I love reading a well written account of appellate argument. If it’s funny (Dahlia Lithwick in Slate!), that’s great, but it doesn’t have to be. I also think that CUNY’s Prof. Ruthann Robson is quite amazing. Her scholarship is extremely interesting (I spent an evening about a month ago binging on it – no hangover!) and her writing is beautiful. Here is a link to her website, and here is a profile of her in her school magazine.
Robson is one of two editors of the Constitutional Law Prof Blog, so even if you binge, you can still find fresh thoughts from her over there. Such as Flores-Villar Oral Argument Analysis: Father’s Rights or Citizenship Rights? And What Remedy?. Excerpt:
The United States Supreme Court heard oral argument today in Flores Villar v. United States. …. the statute at issue in Flores-Villar is the requirement that a citizen father must have resided in the United States for at least five years after his fourteenth birthday to confer citizenship on his child, while a citizen mother had to reside in the United States for a continuous period of only one year prior to the child’s birth to pass on citizenship. Moreover, in the case of Flores-Villar, INS denied a petition for citizenship on the basis that because the citizen father was 16 years old at the time of the child’s birth, it was “physically impossible” for the father to have the required physical presence after the age of 14 in order to comply with the statute.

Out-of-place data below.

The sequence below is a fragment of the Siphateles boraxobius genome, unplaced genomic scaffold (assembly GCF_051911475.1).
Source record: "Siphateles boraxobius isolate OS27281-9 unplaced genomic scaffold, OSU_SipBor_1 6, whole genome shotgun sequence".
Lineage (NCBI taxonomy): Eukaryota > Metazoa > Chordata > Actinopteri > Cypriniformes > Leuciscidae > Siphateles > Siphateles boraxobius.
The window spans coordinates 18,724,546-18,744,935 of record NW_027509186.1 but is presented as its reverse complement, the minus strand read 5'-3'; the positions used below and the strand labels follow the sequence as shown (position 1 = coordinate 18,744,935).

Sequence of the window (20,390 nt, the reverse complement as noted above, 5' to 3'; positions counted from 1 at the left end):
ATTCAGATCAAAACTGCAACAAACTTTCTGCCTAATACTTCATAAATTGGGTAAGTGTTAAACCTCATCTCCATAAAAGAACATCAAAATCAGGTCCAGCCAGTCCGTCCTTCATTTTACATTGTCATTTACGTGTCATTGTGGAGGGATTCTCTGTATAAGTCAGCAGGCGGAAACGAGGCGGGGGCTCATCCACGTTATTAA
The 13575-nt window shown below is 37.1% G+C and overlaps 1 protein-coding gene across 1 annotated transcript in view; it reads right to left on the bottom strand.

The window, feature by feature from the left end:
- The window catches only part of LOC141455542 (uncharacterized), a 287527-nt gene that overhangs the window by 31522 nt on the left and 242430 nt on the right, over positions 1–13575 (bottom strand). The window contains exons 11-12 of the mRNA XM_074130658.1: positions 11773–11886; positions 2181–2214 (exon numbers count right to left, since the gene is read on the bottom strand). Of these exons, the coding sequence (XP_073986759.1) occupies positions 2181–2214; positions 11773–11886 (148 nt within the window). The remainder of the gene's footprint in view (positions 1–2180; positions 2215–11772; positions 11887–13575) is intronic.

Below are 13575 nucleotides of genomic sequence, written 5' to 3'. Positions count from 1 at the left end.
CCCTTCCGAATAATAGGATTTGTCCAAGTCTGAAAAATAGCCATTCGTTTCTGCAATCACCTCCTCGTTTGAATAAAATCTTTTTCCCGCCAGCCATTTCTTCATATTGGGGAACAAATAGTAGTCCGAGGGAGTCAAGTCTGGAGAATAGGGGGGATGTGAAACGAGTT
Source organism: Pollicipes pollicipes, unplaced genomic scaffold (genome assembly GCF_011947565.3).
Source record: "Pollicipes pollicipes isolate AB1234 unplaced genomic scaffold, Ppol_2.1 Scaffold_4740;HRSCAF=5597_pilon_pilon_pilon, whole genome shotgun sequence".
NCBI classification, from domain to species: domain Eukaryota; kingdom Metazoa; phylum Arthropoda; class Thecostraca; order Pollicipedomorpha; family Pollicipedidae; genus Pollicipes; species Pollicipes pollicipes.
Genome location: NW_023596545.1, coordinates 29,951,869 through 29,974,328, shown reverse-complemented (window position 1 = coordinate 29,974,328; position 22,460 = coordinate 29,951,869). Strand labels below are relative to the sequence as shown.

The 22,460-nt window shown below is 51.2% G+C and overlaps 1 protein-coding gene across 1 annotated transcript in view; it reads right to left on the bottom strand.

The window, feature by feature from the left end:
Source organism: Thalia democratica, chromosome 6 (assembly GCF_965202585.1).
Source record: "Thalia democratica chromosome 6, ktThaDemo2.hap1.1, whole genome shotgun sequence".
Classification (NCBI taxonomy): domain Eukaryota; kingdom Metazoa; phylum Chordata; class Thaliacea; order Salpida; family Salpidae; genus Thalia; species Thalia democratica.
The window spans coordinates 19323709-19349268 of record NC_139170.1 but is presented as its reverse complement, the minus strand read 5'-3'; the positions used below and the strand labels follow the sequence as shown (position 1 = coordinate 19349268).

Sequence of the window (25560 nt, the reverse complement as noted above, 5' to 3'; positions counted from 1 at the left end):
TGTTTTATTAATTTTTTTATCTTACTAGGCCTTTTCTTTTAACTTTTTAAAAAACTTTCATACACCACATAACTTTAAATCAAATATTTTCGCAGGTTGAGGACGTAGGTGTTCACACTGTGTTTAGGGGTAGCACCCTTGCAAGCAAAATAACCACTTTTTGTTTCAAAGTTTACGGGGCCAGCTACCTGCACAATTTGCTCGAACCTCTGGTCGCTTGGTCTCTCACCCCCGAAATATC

Robson writes about the debate over remedy. It looks, in my quick read, like the old “equality with a vengeance” discussion from Schachter v. Canada,  2 S.C.R. 679.
Here’s the SCC debut of the phrase:
Perhaps in some cases s. 15 does simply require relative equality and is just as satisfied with equal graveyards as equal vineyards, as it has sometimes been put (see Caminker, at p. 1186). Yet the nullification of benefits to single mothers does not sit well with the overall purpose of s. 15 of the Charter and for s. 15 to have such a result clearly amounts to “equality with a vengeance,” as LEAF, one of the interveners in this case, has suggested. While s. 15 may not absolutely require that benefits be available to single mothers, surely it at least encourages such action to relieve the disadvantaged position of persons in those circumstances. In cases of this kind, reading in allows the court to act in a manner more consistent with the basic purposes of the Charter.
The Caminker who authored the evocative phrase in the title of this post is now Dean of Michigan Law: Caminker, Evan. “A Norm‑Based Remedial Model for Underinclusive Statutes” (1986), 95 Yale L.J. 1185.
Back to the original post, the remedy question is thus: if there is an equal protection violation, should the residency requirement for mothers be raised, or should the residency requirement of fathers be lowered? If you’re interested, do click through to Constitutional Law Profs. Robson’s post has lots of links to previous discussions like this one, so that you will come away feeling fully informed. I’ll try to remember to post the result when the reasons come down.